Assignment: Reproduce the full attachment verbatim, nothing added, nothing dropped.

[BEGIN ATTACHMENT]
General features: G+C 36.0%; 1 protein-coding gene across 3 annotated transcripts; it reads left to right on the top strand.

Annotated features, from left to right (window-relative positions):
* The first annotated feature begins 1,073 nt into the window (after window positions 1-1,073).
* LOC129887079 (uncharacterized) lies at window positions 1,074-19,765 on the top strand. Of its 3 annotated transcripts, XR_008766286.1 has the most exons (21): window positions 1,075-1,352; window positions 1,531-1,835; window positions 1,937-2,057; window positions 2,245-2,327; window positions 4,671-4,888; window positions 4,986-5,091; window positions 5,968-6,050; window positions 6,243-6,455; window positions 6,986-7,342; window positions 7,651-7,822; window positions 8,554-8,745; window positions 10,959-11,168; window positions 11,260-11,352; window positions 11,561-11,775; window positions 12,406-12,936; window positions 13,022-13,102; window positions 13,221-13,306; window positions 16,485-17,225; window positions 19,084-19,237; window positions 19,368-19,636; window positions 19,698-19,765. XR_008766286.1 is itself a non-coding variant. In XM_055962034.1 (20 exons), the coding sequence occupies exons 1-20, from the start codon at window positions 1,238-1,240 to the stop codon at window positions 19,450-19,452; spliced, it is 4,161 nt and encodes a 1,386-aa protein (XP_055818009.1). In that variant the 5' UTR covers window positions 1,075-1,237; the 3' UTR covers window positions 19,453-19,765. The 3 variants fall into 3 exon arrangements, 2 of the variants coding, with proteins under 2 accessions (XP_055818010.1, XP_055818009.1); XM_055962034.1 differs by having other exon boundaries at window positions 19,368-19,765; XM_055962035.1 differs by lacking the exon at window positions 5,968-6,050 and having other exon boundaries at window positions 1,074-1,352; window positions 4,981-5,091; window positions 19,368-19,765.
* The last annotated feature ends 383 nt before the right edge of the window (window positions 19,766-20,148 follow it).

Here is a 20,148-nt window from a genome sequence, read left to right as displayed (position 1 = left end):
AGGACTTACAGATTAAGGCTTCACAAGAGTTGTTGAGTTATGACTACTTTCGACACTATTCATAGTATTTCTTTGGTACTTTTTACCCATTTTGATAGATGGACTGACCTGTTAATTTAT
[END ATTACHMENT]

General features: G+C 36.0%; 1 protein-coding gene across 3 annotated transcripts; it reads left to right on the top strand.

Annotated features, from left to right (window-relative positions):
* The first annotated feature begins 1,073 nt into the window (after window positions 1-1,073).
* LOC129887079 (uncharacterized) lies at window positions 1,074-19,765 on the top strand. Of its 3 annotated transcripts, XR_008766286.1 has the most exons (21): window positions 1,075-1,352; window positions 1,531-1,835; window positions 1,937-2,057; window positions 2,245-2,327; window positions 4,671-4,888; window positions 4,986-5,091; window positions 5,968-6,050; window positions 6,243-6,455; window positions 6,986-7,342; window positions 7,651-7,822; window positions 8,554-8,745; window positions 10,959-11,168; window positions 11,260-11,352; window positions 11,561-11,775; window positions 12,406-12,936; window positions 13,022-13,102; window positions 13,221-13,306; window positions 16,485-17,225; window positions 19,084-19,237; window positions 19,368-19,636; window positions 19,698-19,765. XR_008766286.1 is itself a non-coding variant. In XM_055962034.1 (20 exons), the coding sequence occupies exons 1-20, from the start codon at window positions 1,238-1,240 to the stop codon at window positions 19,450-19,452; spliced, it is 4,161 nt and encodes a 1,386-aa protein (XP_055818009.1). In that variant the 5' UTR covers window positions 1,075-1,237; the 3' UTR covers window positions 19,453-19,765. The 3 variants fall into 3 exon arrangements, 2 of the variants coding, with proteins under 2 accessions (XP_055818010.1, XP_055818009.1); XM_055962034.1 differs by having other exon boundaries at window positions 19,368-19,765; XM_055962035.1 differs by lacking the exon at window positions 5,968-6,050 and having other exon boundaries at window positions 1,074-1,352; window positions 4,981-5,091; window positions 19,368-19,765.
* The last annotated feature ends 383 nt before the right edge of the window (window positions 19,766-20,148 follow it).

Here is a 20,148-nt window from a genome sequence, read left to right as displayed (position 1 = left end):
AGGACTTACAGATTAAGGCTTCACAAGAGTTGTTGAGTTATGACTACTTTCGACACTATTCATAGTATTTCTTTGGTACTTTTTACCCATTTTGATAGATGGACTGACCTGTTAATTTAT